Foundational grids and urban communities in the Iberian Peninsula in antiquity and the Middle Ages

Book chapter
Change log
Martínez Jiménez, Javier  ORCID logo

The imposition of Roman forms of urbanism in the Iberian Peninsula during the Republican period resulted in the extension of the street grid. This orthogonal arrangement of the urban space was an easy way to distribute and allot municipal plots to settlers. Because of this connection between grids and Roman foundations, the general perceptions has been that grids equal Romanness and the lack thereof equals barbarism (in any shape or form: Visigothic, Islamic, or else). In this paper I want to look at examples of city (Mérida, Córdoba, Barcelona, Seville, Valencia, Lisbon) whose inhabitants in Roman contexts ignored street alignments and respected them in non-Romans phases. These range from partial encroachment of private houses on porticoes in imperial Mérida to the construction of the Great Mosque of Córdoba and the foundation of the new city of Reccopolis. It will be clear that simply because grids appear first in Roman imperial contexts they are not necessarily seen as an essential Roman component of the city by townsfolk in Classical and Late Antiquity. Grids were easy starting points from which to develop a city; they gave an initial structure, but sticking to it is not essentially Roman in the same way that ignoring it is typically anti-Roman. Orthogonal street systems were not rigid grates, they are closer to gridded paper: a useful guideline to keep it tidy, but not a limiting imposition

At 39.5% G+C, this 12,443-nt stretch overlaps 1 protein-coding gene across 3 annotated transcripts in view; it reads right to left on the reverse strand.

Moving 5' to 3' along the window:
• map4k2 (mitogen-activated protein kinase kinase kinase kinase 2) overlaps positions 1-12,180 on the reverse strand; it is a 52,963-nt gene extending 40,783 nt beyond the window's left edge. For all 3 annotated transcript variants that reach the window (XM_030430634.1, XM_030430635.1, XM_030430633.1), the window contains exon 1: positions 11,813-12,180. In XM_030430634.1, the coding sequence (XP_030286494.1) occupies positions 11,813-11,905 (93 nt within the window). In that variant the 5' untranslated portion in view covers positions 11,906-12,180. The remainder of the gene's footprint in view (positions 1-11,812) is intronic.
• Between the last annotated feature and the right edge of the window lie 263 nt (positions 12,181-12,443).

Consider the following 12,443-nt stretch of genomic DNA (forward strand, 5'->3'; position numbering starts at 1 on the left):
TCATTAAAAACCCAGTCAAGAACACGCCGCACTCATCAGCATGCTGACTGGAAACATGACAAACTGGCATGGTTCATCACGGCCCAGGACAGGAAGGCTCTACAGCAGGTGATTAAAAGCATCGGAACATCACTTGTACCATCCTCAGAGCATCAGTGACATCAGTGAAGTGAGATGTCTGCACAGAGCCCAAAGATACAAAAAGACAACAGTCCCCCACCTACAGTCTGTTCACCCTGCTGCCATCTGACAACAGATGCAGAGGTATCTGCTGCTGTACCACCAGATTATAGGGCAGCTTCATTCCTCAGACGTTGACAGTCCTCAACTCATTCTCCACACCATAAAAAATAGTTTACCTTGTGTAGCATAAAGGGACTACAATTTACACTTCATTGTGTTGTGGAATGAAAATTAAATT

Town planning, Roman Spain, Early Medieval Spain
Is Part Of
Rome and the Colonial City
European Research Council (693418)